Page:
money

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Money

Currency and coin that are guaranteed as legal tender by the government, a regulatory agency or bank.

Money

A commodity, asset, or (most commonly) currency that may be exchanged for goods and services. Usually, the domestic government issues its own money and provides penalties to persons and businesses in its jurisdiction that do not accept it. Money and the money supply are integral to determining interest rates, inflation, and especially economic growth. There is no uniform agreement as to what qualifies as money; some economists include more mediums of exchange than other economists. Every society throughout history has used some sort of money, even bartering economies traded for something perceived to be equivalent. See also: Money supply, Liquidity.

money

A generally accepted medium for the exchange of goods and services, for measuring value, or for making payments. Many economists consider the amount of money and growth in the amount of money in an economy very influential in determining interest rates, inflation, and the level of economic activity. There is some disagreement among economists as to what types of things actually should be classified as money; for example, should balances in money market funds be included. See also money supply.

money

an asset which is generally acceptable as a means of payment in the sale and purchase of products and other assets and for concluding borrowing and lending transactions. The use of money enables products and assets to be priced in terms of the monetary units of the country (pence and pounds in the UK, for example), and to be exchanged using money as a common medium of exchange rather than the bartering of one product against another. Money also acts as a store of value (money can be held over a period of time and used to finance future payments) and as a unit of account (money is used to measure and record the value of products and assets, as for example in compiling the country's NATIONAL INCOME accounts). See MONEY SUPPLY, MONETARY POLICY.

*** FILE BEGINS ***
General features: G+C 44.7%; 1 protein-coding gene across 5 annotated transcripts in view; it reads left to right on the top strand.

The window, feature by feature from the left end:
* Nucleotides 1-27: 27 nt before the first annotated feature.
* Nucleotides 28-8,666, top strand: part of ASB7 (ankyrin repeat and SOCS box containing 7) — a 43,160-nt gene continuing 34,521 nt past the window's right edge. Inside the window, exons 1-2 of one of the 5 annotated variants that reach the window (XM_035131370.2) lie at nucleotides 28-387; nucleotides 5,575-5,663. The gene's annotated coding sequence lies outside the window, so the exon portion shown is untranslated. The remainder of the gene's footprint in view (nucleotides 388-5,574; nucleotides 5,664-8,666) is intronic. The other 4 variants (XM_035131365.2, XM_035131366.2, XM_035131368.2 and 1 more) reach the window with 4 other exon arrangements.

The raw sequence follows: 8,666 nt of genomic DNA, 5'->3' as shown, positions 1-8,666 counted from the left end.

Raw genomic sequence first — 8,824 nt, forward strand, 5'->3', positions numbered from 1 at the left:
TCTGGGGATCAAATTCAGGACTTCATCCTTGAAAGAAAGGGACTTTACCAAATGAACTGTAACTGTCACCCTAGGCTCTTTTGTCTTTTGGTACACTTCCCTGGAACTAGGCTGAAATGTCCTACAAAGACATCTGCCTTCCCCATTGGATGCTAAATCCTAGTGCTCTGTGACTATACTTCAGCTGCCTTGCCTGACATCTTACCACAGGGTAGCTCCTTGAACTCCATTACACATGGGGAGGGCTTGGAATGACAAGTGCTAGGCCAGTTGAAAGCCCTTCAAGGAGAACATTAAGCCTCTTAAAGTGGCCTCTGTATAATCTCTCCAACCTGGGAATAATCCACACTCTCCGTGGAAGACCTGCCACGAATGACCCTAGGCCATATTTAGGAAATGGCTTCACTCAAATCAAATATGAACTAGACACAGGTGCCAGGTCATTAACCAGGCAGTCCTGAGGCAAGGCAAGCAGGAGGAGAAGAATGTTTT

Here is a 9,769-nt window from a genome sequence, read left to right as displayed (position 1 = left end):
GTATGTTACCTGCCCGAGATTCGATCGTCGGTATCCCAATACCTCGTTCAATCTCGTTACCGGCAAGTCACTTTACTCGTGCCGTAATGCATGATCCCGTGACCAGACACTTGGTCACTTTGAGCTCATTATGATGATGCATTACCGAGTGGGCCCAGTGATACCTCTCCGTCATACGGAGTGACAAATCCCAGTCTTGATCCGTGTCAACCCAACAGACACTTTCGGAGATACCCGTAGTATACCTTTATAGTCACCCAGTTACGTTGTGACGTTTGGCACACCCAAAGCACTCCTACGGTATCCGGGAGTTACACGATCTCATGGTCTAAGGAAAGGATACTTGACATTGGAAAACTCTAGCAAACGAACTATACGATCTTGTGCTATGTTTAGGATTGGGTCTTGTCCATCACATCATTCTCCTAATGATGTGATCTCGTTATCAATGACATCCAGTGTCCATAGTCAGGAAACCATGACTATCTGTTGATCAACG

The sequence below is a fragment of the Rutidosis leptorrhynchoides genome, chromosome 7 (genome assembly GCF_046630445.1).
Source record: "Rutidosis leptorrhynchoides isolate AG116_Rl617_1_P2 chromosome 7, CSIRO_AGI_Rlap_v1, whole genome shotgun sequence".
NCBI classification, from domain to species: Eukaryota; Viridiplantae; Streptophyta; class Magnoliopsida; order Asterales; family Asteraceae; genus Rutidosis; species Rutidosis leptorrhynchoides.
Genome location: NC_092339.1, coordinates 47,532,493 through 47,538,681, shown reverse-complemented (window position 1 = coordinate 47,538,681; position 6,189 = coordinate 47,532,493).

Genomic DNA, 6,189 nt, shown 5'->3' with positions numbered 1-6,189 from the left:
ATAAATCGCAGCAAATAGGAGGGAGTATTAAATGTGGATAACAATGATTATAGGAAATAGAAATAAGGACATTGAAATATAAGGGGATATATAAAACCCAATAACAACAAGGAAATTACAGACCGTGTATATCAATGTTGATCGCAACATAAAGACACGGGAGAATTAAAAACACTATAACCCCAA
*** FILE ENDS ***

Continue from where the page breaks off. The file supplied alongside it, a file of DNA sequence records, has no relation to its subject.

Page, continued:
money

an ASSET that is generally acceptable as a medium of exchange. Individual goods and services, and other physical assests, are ‘priced’ in terms of money and are exchanged using money as a common denominator rather than one GOOD, etc., being exchanged for another (as in BARTER). The use of money as a means of payment enables an economy to produce more output because it facilitates SPECIALIZATION in production and reduces the time spent by sellers and buyers in arranging exchanges. Other important functions of money are its use as a store of value or purchasing power (money can be held over a period of time and used to finance future payments), a standard of deferred payment (money is used as an agreed measure of future receipts and payments in contracts) and as a unit of account (money is used to measure and record the value of goods or services, e.g. GROSS NATIONAL PRODUCT, over time). See LEGAL TENDER.
References in periodicals archive ?
Because of that they may not be able to get credit anywhere else so they turn to moneylenders and end up taking out loans at hugely-inflated interest rates.
The villagers are simply at the mercy of the moneylenders.
Meanwhile, Indian Embassy first secretary Ram Singh said diplomats would raise awareness of the dangers of illegal moneylenders during meetings with low-paid workers.
I had not travelled back home for years as my passport was with the moneylender.
2000) Growth and implicaitons of Money Lending by Moneylenders and Microfinace Program, CDF, Dhaka.
We had hopes in his words that he would pay the moneylenders money, get their passports and send them home.
Through her self-help group she discovered a woman who was about to commit suicide because of mounting debts to moneylenders.
Shakespeare's dark comedy about Venetian merchants and moneylenders repels and attracts modern audiences.
On the ground, even the village moneylender can be out of reach for women - moneylenders traditionally demand deeds to property as collateral for loans and women rarely have access to such deeds, even when the property is in their name.
It was HITIC's second failure to make interest payments on time, following a case in late June in which the Chinese nonbank moneylender delayed payment on a different Samurai bond for a full month and was deemed close to declaring a default.
a Tokyo-based ''shoko'' nonbank moneylender, to investigate whether the company's management instructed employees to use illegal methods to improve lending records, police sources said Thursday.